The National Association of Insurance Commissioners voted unanimously Tuesday to approve a guideline for what insurers can count as medical costs - as opposed to administrative expenses - under new health law rules, Politico reports. The health law requires large group insurance plans to spend at least 85 percent of premiums on medical expenses. Small group plans must spend 80 percent. The NAIC, in their proposal, "approved amendments that narrow inclusions of utilization review in the calculation and expand the definition of 'wellness and health promotion activities' to include 'public health marketing campaigns that are performed in conjunction with state or local health departments.'" Despite the unanimous vote, "familiar fault lines emerged between consumer advocates and industry over the document and how it categorizes medical spending" (Kliff, 8/17).
The Hill: "The health insurance industry on Tuesday criticized state regulators for adopting a narrow category for what health plans can count as medical care and quality improvements when calculating their medical loss ratios. Barring health plans from counting fraud prevention and other investments, insurers say, hamstrings their ability to keep costs down." America's Health Insurance Plans President and CEO Karen Ignagni said that "the current proposal could have the unintended consequence of turning-back-the-clock on efforts to improve patient safety, enhance the quality of care, and fight fraud" (Pecquet, 8/17).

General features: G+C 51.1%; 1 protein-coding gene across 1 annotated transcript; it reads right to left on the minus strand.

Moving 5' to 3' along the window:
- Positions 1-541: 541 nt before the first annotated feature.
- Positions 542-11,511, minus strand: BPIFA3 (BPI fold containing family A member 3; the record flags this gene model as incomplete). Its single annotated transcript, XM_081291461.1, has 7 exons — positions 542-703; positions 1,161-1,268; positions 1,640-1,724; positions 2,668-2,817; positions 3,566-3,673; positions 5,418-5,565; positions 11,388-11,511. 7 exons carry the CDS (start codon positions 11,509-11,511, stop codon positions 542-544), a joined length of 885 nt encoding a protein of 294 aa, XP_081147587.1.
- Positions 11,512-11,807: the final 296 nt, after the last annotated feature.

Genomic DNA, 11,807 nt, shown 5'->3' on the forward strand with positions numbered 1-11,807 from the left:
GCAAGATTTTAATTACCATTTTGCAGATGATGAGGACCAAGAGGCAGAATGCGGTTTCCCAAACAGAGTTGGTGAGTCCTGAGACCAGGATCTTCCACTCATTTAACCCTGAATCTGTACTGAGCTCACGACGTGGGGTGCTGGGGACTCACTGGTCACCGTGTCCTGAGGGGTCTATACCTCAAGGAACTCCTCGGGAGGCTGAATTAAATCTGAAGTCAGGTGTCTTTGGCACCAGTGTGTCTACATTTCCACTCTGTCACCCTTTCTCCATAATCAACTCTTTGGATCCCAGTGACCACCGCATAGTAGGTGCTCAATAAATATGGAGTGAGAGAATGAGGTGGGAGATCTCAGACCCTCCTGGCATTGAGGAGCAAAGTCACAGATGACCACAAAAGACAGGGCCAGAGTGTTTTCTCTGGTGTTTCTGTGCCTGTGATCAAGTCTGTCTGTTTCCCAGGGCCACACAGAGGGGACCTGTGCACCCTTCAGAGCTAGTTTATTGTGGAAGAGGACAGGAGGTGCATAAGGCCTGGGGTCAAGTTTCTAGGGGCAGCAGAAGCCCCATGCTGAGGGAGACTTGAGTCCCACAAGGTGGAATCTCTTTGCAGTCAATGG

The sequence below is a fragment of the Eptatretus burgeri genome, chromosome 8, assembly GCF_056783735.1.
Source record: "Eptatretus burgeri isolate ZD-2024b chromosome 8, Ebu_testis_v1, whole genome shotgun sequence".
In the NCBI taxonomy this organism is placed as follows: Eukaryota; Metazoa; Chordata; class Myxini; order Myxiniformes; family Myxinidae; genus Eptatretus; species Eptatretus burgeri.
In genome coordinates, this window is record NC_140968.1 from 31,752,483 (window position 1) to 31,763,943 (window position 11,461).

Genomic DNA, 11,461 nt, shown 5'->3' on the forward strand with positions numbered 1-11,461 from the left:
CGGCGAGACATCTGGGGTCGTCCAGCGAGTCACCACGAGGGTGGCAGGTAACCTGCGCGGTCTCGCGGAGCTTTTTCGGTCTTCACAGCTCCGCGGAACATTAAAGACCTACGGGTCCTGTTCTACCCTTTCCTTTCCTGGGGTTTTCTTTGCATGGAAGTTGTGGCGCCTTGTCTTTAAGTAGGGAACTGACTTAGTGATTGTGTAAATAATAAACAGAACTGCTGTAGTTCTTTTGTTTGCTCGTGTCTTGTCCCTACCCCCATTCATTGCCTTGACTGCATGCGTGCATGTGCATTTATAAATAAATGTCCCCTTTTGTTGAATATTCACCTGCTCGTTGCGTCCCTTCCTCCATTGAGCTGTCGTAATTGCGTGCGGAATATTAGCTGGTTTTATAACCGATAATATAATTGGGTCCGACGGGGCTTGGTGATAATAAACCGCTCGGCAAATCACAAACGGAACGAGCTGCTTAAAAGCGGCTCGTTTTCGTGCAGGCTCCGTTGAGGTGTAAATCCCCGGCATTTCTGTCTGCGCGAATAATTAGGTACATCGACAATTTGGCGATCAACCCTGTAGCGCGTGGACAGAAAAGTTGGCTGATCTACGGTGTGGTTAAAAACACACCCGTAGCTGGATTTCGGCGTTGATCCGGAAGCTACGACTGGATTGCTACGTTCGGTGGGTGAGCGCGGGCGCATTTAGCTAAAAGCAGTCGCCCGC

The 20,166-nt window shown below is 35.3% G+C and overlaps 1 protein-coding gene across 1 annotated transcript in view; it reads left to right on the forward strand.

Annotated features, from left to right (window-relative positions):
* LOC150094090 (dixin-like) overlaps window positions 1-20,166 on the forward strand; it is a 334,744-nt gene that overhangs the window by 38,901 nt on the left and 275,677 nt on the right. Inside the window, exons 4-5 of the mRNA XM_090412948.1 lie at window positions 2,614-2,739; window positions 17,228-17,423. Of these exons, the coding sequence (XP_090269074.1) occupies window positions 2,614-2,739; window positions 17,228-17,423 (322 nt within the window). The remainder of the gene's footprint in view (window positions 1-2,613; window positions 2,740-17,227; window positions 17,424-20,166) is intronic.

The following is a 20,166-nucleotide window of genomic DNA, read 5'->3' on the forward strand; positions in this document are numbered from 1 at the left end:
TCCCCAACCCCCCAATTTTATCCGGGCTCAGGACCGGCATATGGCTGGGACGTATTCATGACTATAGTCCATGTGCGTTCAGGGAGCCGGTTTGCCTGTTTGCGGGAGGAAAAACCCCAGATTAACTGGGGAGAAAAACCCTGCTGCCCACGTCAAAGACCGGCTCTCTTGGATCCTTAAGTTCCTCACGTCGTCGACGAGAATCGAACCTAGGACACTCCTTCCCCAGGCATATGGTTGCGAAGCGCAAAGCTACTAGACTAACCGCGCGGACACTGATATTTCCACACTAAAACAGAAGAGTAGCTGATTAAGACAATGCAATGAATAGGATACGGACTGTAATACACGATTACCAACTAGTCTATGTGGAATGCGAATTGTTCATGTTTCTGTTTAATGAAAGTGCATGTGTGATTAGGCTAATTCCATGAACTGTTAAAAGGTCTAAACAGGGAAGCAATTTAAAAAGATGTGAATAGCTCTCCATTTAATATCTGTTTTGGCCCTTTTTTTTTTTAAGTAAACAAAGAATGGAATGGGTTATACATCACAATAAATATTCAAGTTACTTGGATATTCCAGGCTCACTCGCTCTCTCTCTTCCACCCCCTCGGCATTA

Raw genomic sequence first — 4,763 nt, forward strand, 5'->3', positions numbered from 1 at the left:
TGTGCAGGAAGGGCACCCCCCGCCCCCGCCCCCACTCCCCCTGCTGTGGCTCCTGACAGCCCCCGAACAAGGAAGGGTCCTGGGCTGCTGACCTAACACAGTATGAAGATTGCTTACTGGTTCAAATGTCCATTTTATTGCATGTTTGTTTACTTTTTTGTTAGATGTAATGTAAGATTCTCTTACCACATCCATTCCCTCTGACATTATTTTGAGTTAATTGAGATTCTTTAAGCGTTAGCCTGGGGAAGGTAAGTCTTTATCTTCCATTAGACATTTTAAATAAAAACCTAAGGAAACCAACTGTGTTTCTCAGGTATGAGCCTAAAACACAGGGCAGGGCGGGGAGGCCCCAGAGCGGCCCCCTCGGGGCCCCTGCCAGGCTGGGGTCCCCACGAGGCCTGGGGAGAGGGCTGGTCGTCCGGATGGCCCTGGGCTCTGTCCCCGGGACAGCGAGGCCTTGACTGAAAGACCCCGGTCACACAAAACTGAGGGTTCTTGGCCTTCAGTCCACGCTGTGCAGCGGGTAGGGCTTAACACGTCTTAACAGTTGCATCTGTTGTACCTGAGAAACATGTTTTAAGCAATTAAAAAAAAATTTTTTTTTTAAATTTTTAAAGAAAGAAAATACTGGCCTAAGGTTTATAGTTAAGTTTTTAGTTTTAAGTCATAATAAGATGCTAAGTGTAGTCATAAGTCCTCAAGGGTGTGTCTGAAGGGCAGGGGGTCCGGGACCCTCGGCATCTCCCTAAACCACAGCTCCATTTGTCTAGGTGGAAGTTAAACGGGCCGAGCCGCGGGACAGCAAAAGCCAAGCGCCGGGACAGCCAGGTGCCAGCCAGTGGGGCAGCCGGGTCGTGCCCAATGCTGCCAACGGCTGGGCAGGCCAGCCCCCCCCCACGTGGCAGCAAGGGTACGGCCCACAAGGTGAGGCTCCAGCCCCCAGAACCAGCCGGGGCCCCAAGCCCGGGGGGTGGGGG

Insurance News Net: The NAIC's proposal includes the "blanks" - actual forms insurance companies will use to submit required financial information to regulators. "The form's approval represents the culmination of months of work by the Health Reform Solvency Impact Subgroup through meetings, conference calls and public comment periods. ... The Blanks form is just one of many efforts being executed by the NAIC to meet the requirements of the health care law. State regulators and NAIC staff continue to work diligently to execute these efforts in a thorough and transparent manner" (8/18).
Modern Healthcare: "Regulations on this medical-loss ratio provision are expected this fall from HHS. NAIC is providing guidance on the issue, and so the blanks document has been eagerly awaited by insurers and consumer groups. HHS still must certify the blanks document. NAIC is still putting the details into the final blanks document and will release it on Wednesday, a spokesman said" (Vesely, 8/17).